Getting Into the Zone

This is a post from YoungTri Contributor Patrick LaBrode. Patrick is a Sophomore on the University of Texas at Austin Swim Team.

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In the Zone at UT!

Being an endurance athlete is the furthest thing from easy! We (triathletes, distance runners/swimmers, and cyclists) have to spend many long and grueling hours training a week for a race that could 1 hour to 12+ hours. Although endurance training seems impossible, once you “get in the zone” you can feel like you never want to stop!

I myself am a distance swimmer (swimming the 1650, 1000 and 500) and I have competed in many triathlons. So many of my friends and family members ask me “how do you do it?”

They are stunned when I tell them I swam 9,000+ yards (around 5 miles) in one practice. And the only response I have is that “I get in my zone and just go.” Getting in the zone is something hard to explain to people outside of the “endurance sports world”. All of the sprinters on my team say if they were given a long-distance set, they’d get extremely bored and tired and give up. But what is different about us endurance athletes is the ability to get into that distance “zone”.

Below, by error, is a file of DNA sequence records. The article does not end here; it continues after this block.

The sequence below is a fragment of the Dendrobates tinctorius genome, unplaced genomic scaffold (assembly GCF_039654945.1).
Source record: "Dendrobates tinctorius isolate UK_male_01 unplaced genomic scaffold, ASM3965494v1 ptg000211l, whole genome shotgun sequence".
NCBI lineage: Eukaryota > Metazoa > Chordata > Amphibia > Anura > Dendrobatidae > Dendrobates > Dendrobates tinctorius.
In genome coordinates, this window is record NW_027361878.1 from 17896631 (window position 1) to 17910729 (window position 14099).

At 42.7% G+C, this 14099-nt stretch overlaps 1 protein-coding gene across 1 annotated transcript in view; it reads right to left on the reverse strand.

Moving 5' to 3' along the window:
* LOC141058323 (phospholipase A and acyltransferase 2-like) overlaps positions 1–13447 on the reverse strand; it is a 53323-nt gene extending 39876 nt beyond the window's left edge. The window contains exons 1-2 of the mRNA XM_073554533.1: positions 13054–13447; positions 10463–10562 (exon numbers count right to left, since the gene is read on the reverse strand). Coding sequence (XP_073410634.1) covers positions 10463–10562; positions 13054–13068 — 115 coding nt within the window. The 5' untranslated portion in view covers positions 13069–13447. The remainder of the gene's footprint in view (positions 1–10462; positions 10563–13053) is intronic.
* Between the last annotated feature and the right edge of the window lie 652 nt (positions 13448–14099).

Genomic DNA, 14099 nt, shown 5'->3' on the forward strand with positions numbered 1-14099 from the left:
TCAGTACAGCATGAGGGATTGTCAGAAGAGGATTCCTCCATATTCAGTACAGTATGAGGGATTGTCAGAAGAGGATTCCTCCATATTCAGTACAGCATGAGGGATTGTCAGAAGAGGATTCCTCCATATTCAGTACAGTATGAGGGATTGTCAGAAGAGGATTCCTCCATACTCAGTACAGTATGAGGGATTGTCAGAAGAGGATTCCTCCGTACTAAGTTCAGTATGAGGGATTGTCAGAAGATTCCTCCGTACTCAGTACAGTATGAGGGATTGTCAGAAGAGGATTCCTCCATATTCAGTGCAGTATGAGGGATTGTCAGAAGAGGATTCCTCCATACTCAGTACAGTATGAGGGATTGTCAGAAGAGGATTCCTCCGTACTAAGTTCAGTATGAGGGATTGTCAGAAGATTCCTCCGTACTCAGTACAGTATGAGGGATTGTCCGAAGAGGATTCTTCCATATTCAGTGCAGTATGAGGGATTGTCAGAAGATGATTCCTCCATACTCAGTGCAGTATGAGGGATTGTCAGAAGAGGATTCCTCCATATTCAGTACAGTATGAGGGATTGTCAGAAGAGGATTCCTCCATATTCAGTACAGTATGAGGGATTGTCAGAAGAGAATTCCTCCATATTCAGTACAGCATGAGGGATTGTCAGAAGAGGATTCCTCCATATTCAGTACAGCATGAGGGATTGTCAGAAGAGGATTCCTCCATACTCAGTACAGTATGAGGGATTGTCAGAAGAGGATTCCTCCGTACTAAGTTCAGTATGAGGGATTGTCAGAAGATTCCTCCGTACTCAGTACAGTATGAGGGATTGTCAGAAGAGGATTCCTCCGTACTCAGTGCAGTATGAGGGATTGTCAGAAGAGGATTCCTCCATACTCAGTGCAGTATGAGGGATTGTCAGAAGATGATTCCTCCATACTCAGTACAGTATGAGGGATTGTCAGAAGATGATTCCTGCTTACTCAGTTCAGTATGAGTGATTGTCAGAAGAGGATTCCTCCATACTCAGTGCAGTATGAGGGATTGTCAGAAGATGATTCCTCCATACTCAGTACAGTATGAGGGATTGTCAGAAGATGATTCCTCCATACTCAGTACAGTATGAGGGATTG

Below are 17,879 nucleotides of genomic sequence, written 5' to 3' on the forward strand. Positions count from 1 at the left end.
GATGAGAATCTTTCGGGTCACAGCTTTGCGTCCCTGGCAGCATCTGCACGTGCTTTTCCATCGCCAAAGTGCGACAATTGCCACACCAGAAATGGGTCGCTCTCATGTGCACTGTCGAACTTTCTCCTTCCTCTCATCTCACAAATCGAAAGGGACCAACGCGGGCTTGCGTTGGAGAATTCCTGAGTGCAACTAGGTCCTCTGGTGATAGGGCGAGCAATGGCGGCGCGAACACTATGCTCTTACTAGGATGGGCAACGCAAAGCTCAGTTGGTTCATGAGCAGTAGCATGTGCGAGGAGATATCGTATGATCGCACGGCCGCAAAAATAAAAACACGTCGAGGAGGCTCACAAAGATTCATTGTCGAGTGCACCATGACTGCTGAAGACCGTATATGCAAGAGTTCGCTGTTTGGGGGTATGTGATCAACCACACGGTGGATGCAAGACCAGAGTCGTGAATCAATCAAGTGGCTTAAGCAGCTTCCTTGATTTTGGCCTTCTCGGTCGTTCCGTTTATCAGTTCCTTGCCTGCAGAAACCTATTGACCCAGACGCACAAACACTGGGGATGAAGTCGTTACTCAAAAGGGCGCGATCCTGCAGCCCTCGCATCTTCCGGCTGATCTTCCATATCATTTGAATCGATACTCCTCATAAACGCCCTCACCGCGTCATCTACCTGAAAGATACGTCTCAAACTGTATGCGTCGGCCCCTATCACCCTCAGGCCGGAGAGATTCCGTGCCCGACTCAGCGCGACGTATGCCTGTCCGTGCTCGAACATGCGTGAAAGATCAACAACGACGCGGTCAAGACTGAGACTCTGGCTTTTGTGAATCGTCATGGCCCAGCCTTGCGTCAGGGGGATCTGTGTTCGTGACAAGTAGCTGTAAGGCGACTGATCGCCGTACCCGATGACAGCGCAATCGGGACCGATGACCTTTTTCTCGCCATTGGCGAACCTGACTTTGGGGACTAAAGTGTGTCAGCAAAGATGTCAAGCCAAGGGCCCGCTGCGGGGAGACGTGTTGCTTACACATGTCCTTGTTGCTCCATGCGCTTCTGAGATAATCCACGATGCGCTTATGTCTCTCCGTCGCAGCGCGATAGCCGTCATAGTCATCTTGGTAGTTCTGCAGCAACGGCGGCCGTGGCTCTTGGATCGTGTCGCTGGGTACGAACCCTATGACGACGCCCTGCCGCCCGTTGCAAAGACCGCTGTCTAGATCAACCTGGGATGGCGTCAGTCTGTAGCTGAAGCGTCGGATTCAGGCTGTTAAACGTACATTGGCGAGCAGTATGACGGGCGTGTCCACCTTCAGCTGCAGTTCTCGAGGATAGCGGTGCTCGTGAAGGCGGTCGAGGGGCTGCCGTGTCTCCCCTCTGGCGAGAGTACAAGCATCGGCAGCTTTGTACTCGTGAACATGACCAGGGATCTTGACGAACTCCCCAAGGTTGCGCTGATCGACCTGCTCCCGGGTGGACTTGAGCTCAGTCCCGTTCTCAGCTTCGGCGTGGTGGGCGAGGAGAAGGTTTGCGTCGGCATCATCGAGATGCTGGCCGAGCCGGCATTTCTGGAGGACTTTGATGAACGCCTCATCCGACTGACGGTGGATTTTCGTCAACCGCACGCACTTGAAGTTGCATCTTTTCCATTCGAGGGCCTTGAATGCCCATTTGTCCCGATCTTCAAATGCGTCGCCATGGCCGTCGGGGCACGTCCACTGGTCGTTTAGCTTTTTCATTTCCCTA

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Getting into my zone consists of me catching the right stroke rhythm. When this happens, my stroke seems in sync with my breath and my kick. I feel the pull of the water with every stroke and my stroke feels strong and relaxed. As my strokes begins to get in the right rhythm, I also might sing a song in my head that fits the speed/rhythm I want to achieve in my workout. Once everything is together, you feel it, and then you just keep going until the end of the workout or set.

As I’m in my zone, I also like to focus on what’s ahead of me. Is there a turn coming up? How long have I gone? What is my pace? All of these questions help yourself stay focused on the present workout and keep your mind from wondering.

So, next time you’re headed out to the track, road, pool treadmill, trainer, etc. try to think about your body and mind getting into the zone to maintain consistency and keep focused. It’s a great habit/tactic that distance athletes have, so use it!

-Patrick

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